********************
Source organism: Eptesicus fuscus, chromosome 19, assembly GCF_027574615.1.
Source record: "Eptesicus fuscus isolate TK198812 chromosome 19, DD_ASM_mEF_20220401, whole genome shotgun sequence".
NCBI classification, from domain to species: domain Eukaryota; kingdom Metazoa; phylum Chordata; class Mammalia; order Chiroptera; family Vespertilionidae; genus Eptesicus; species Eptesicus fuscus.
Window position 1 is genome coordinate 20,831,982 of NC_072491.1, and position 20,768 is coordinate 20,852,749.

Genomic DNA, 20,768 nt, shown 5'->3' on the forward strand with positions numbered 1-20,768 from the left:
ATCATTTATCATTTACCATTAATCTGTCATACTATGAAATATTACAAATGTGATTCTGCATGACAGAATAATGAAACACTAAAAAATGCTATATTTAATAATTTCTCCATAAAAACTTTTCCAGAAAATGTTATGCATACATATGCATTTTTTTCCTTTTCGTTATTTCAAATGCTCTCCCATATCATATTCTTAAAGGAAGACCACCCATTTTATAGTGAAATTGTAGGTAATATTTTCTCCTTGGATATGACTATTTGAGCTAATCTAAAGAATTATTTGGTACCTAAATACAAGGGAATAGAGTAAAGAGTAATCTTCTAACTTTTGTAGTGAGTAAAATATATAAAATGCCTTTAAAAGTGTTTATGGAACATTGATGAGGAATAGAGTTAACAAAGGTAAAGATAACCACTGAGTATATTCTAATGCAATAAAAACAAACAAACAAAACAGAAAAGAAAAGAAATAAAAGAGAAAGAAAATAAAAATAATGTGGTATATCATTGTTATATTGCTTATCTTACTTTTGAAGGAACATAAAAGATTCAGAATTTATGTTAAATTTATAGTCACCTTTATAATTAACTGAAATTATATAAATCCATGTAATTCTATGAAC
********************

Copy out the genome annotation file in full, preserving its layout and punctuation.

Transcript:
Source organism: Eptesicus fuscus, chromosome 19, assembly GCF_027574615.1.
Source record: "Eptesicus fuscus isolate TK198812 chromosome 19, DD_ASM_mEF_20220401, whole genome shotgun sequence".
NCBI classification, from domain to species: domain Eukaryota; kingdom Metazoa; phylum Chordata; class Mammalia; order Chiroptera; family Vespertilionidae; genus Eptesicus; species Eptesicus fuscus.
Window position 1 is genome coordinate 20,831,982 of NC_072491.1, and position 20,768 is coordinate 20,852,749.

Genomic DNA, 20,768 nt, shown 5'->3' on the forward strand with positions numbered 1-20,768 from the left:
ATCATTTATCATTTACCATTAATCTGTCATACTATGAAATATTACAAATGTGATTCTGCATGACAGAATAATGAAACACTAAAAAATGCTATATTTAATAATTTCTCCATAAAAACTTTTCCAGAAAATGTTATGCATACATATGCATTTTTTTCCTTTTCGTTATTTCAAATGCTCTCCCATATCATATTCTTAAAGGAAGACCACCCATTTTATAGTGAAATTGTAGGTAATATTTTCTCCTTGGATATGACTATTTGAGCTAATCTAAAGAATTATTTGGTACCTAAATACAAGGGAATAGAGTAAAGAGTAATCTTCTAACTTTTGTAGTGAGTAAAATATATAAAATGCCTTTAAAAGTGTTTATGGAACATTGATGAGGAATAGAGTTAACAAAGGTAAAGATAACCACTGAGTATATTCTAATGCAATAAAAACAAACAAACAAAACAGAAAAGAAAAGAAATAAAAGAGAAAGAAAATAAAAATAATGTGGTATATCATTGTTATATTGCTTATCTTACTTTTGAAGGAACATAAAAGATTCAGAATTTATGTTAAATTTATAGTCACCTTTATAATTAACTGAAATTATATAAATCCATGTAATTCTATGAAC